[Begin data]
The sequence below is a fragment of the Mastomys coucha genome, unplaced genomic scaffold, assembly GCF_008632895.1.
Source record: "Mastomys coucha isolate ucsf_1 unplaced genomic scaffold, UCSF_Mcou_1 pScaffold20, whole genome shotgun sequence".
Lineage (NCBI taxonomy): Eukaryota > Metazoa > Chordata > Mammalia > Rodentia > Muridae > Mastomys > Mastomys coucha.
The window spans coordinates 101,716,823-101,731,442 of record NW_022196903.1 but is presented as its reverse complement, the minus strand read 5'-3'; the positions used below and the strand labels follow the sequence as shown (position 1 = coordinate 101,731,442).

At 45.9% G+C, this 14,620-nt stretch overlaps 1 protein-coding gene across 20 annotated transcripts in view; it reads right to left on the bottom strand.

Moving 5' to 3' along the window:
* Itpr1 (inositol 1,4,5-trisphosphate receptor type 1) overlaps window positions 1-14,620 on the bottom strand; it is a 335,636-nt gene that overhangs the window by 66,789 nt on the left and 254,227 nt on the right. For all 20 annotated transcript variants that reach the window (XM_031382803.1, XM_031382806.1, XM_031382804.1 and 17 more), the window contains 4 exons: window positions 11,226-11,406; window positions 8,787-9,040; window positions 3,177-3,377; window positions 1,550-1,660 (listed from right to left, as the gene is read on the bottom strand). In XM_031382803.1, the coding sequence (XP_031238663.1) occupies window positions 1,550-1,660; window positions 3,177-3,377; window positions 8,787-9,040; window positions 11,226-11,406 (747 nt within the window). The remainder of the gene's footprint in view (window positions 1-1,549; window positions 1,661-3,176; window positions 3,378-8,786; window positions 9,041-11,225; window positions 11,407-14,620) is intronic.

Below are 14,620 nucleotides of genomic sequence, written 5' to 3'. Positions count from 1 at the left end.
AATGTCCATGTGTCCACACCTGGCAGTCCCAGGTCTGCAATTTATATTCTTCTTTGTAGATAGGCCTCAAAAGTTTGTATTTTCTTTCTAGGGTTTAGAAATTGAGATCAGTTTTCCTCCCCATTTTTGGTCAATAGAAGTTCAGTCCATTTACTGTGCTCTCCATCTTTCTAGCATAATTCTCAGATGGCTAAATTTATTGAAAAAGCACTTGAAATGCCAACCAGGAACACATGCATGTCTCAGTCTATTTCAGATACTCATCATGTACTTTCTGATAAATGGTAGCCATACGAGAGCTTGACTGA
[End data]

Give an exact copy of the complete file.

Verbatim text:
The sequence below is a fragment of the Mastomys coucha genome, unplaced genomic scaffold, assembly GCF_008632895.1.
Source record: "Mastomys coucha isolate ucsf_1 unplaced genomic scaffold, UCSF_Mcou_1 pScaffold20, whole genome shotgun sequence".
Lineage (NCBI taxonomy): Eukaryota > Metazoa > Chordata > Mammalia > Rodentia > Muridae > Mastomys > Mastomys coucha.
The window spans coordinates 101,716,823-101,731,442 of record NW_022196903.1 but is presented as its reverse complement, the minus strand read 5'-3'; the positions used below and the strand labels follow the sequence as shown (position 1 = coordinate 101,731,442).

At 45.9% G+C, this 14,620-nt stretch overlaps 1 protein-coding gene across 20 annotated transcripts in view; it reads right to left on the bottom strand.

Moving 5' to 3' along the window:
* Itpr1 (inositol 1,4,5-trisphosphate receptor type 1) overlaps window positions 1-14,620 on the bottom strand; it is a 335,636-nt gene that overhangs the window by 66,789 nt on the left and 254,227 nt on the right. For all 20 annotated transcript variants that reach the window (XM_031382803.1, XM_031382806.1, XM_031382804.1 and 17 more), the window contains 4 exons: window positions 11,226-11,406; window positions 8,787-9,040; window positions 3,177-3,377; window positions 1,550-1,660 (listed from right to left, as the gene is read on the bottom strand). In XM_031382803.1, the coding sequence (XP_031238663.1) occupies window positions 1,550-1,660; window positions 3,177-3,377; window positions 8,787-9,040; window positions 11,226-11,406 (747 nt within the window). The remainder of the gene's footprint in view (window positions 1-1,549; window positions 1,661-3,176; window positions 3,378-8,786; window positions 9,041-11,225; window positions 11,407-14,620) is intronic.

Below are 14,620 nucleotides of genomic sequence, written 5' to 3'. Positions count from 1 at the left end.
AATGTCCATGTGTCCACACCTGGCAGTCCCAGGTCTGCAATTTATATTCTTCTTTGTAGATAGGCCTCAAAAGTTTGTATTTTCTTTCTAGGGTTTAGAAATTGAGATCAGTTTTCCTCCCCATTTTTGGTCAATAGAAGTTCAGTCCATTTACTGTGCTCTCCATCTTTCTAGCATAATTCTCAGATGGCTAAATTTATTGAAAAAGCACTTGAAATGCCAACCAGGAACACATGCATGTCTCAGTCTATTTCAGATACTCATCATGTACTTTCTGATAAATGGTAGCCATACGAGAGCTTGACTGA